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U.S. holds out hope for North Korea nuclear steps
July 20, 2007 / 5:21 AM / 10 years ago

U.S. holds out hope for North Korea nuclear steps

<p>U.S. Assistant Secretary of State Christopher Hill talks to reporters as he leaves his hotel in Beijing July 19, 2007. Six-party talks to end North Korea's nuclear arms ambitions enter a third day on Friday after envoys settled on a set of tasks the United States said could be carried out this year, rather than a disarmament timetable. REUTERS/Reinhard Krause</p>

BEIJING (Reuters) - Six-party talks to end North Korea’s nuclear arms ambitions enter a third day on Friday after envoys settled on a set of tasks the United States said could be carried out this year, rather than a disarmament timetable.

Envoys were seeking consensus on the second stage of disarmament -- permanently disabling the Yongbyon nuclear complex and receiving a full declaration of Pyongyang’s atomic arms activities in return for heavy fuel oil shipments.

“Ultimately we decided not to put in deadlines yet,” chief U.S. envoy Christopher Hill said on Friday. “We’ll put in deadlines when we have the working groups and we know precisely what we are talking about.”

The delegates have broadly agreed on how that phase would unfold. At the start of the latest round of talks on Wednesday, Hill had proposed completing the steps by the end of the year.

“My opinion remains the same that all of this is quite doable by the end of the year,” he said on Friday.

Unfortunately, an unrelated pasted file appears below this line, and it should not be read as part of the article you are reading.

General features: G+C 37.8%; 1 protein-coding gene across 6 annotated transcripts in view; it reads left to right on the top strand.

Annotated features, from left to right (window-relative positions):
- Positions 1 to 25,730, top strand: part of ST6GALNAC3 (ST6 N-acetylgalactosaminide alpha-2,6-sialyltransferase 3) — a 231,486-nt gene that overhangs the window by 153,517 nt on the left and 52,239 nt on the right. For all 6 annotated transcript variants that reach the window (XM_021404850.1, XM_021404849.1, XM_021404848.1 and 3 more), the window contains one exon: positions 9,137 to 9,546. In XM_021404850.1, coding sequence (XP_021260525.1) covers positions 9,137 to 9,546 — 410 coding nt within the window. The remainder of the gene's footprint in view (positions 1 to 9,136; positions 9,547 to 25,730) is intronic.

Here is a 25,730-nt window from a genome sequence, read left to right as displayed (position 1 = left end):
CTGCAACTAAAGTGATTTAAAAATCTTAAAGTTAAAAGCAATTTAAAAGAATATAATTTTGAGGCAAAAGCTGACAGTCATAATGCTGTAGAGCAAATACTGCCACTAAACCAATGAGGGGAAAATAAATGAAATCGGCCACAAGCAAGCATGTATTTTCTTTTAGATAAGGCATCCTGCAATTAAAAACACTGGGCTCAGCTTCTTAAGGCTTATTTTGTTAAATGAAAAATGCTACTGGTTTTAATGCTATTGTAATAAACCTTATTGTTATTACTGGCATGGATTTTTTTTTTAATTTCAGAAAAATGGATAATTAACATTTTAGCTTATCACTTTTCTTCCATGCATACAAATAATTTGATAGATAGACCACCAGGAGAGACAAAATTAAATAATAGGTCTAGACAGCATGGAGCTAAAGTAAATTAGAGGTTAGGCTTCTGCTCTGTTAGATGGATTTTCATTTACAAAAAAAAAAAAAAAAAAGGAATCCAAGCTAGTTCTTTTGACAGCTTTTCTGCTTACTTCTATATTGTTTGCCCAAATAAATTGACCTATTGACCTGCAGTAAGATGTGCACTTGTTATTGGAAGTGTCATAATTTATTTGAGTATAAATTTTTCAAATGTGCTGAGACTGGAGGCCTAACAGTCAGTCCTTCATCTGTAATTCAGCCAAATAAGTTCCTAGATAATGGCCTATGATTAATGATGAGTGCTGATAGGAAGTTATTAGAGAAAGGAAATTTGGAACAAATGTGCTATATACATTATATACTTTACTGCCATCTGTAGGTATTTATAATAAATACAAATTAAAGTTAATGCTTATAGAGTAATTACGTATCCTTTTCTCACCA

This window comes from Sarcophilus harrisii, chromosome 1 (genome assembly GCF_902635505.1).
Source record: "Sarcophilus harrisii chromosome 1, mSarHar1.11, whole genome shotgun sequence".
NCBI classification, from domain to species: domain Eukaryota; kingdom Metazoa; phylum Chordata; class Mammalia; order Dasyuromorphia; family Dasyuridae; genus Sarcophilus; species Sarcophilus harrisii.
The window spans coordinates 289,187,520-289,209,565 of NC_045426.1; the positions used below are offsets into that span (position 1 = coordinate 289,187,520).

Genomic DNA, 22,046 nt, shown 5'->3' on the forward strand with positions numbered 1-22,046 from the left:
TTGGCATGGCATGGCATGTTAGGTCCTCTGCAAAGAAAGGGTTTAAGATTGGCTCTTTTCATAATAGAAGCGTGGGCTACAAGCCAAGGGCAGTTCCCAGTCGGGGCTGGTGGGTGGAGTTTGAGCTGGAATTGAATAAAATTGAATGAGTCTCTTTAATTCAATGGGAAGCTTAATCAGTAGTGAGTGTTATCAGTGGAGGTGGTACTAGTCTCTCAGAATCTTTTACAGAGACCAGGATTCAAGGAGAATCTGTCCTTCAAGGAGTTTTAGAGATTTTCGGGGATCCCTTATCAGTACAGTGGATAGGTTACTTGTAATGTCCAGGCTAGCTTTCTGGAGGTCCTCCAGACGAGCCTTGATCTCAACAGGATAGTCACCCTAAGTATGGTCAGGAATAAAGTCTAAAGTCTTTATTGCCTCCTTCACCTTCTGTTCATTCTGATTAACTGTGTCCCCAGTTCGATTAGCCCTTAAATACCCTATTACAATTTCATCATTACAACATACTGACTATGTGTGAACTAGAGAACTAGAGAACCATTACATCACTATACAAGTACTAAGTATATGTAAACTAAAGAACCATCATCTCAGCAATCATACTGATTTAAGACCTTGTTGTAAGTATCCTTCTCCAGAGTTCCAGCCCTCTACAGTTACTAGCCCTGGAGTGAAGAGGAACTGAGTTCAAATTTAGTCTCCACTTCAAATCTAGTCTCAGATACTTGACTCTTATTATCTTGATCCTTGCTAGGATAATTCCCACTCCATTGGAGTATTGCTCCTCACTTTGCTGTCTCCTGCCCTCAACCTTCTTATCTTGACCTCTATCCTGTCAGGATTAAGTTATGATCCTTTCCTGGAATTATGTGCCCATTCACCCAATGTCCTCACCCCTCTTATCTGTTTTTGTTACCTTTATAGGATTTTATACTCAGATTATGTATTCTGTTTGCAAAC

The International Atomic Energy Agency said on Wednesday North Korea had now shut five main nuclear facilities at Yongbyon, completing the first stage of a disarmament deal reached in February.

The facilities include a reactor and an atomic fuel reprocessing plant that can extract the plutonium that Pyongyang used for its first nuclear test blast last year.

The talks have brought together North and South Korea, the United States, Japan, Russia and China since 2003.

Hill said North Korea still had an incentive to move forward, with talk about other forms of aid and improving oil storage capacity in North Korea.

Asked about North Korea’s response in the talks, Japan’s chief negotiator, Kenichiro Sasae, told reporters: “It’s impossible to be satisfied with the other party’s attitude.”

North Korea’s official KCNA news agency warned Japan on Thursday not to use the issue of the abduction by Pyongyang of Japanese citizens -- 13 of whom the North has admitted kidnapping -- as an obstacle to the talks.

“If Japan is allowed to pursue such design, the nuclear issue on the peninsula will remain unsettled for an indefinite period like the abduction issue, an issue of bringing the dead to life,” it quoted a foreign ministry memorandum as saying.

Concrete progress eluded delegates to the six-way talks until February when North Korea agreed to close Yongbyon in return for an initial 50,000 metric tons of heavy fuel oil, which began moving there from South Korea last week.

Under phase two of that agreement, the North will get an additional 950,000 metric tons of fuel oil in return for disabling its atomic facilities and coming clean on its nuclear secrets.

South Korea on Friday began sending 50,000 metric tons of rice aid overland to its neighbor, South Korea’s Yonhap news agency said.

Pyongyang quit the nuclear Non-Proliferation Treaty after throwing out nuclear inspectors in late 2002.

The first phase of the February agreement was delayed for many weeks by a snarl-up over bank funds North Korea demanded it receive from a Macau bank before shutting Yongbyon.

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